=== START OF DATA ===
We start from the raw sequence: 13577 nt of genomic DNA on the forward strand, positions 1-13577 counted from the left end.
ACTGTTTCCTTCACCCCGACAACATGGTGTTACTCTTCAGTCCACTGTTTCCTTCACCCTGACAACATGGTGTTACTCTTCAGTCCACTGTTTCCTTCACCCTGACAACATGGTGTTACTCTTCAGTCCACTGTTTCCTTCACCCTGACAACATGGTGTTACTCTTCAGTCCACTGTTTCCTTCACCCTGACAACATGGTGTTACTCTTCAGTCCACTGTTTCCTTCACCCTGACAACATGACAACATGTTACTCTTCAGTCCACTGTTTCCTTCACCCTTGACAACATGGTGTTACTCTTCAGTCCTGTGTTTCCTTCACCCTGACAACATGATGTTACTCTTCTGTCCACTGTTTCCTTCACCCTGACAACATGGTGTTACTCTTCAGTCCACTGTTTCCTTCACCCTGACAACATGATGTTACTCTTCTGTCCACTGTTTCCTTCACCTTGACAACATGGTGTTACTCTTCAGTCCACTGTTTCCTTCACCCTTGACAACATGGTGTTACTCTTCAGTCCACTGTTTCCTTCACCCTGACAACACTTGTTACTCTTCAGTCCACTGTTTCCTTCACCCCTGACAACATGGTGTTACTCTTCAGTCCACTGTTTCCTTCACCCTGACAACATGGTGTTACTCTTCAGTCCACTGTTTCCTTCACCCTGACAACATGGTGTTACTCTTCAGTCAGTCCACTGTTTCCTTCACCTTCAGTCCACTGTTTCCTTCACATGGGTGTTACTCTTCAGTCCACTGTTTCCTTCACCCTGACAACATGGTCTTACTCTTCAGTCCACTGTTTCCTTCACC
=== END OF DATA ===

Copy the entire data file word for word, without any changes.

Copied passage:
We start from the raw sequence: 13577 nt of genomic DNA on the forward strand, positions 1-13577 counted from the left end.
ACTGTTTCCTTCACCCCGACAACATGGTGTTACTCTTCAGTCCACTGTTTCCTTCACCCTGACAACATGGTGTTACTCTTCAGTCCACTGTTTCCTTCACCCTGACAACATGGTGTTACTCTTCAGTCCACTGTTTCCTTCACCCTGACAACATGGTGTTACTCTTCAGTCCACTGTTTCCTTCACCCTGACAACATGGTGTTACTCTTCAGTCCACTGTTTCCTTCACCCTGACAACATGACAACATGTTACTCTTCAGTCCACTGTTTCCTTCACCCTTGACAACATGGTGTTACTCTTCAGTCCTGTGTTTCCTTCACCCTGACAACATGATGTTACTCTTCTGTCCACTGTTTCCTTCACCCTGACAACATGGTGTTACTCTTCAGTCCACTGTTTCCTTCACCCTGACAACATGATGTTACTCTTCTGTCCACTGTTTCCTTCACCTTGACAACATGGTGTTACTCTTCAGTCCACTGTTTCCTTCACCCTTGACAACATGGTGTTACTCTTCAGTCCACTGTTTCCTTCACCCTGACAACACTTGTTACTCTTCAGTCCACTGTTTCCTTCACCCCTGACAACATGGTGTTACTCTTCAGTCCACTGTTTCCTTCACCCTGACAACATGGTGTTACTCTTCAGTCCACTGTTTCCTTCACCCTGACAACATGGTGTTACTCTTCAGTCAGTCCACTGTTTCCTTCACCTTCAGTCCACTGTTTCCTTCACATGGGTGTTACTCTTCAGTCCACTGTTTCCTTCACCCTGACAACATGGTCTTACTCTTCAGTCCACTGTTTCCTTCACC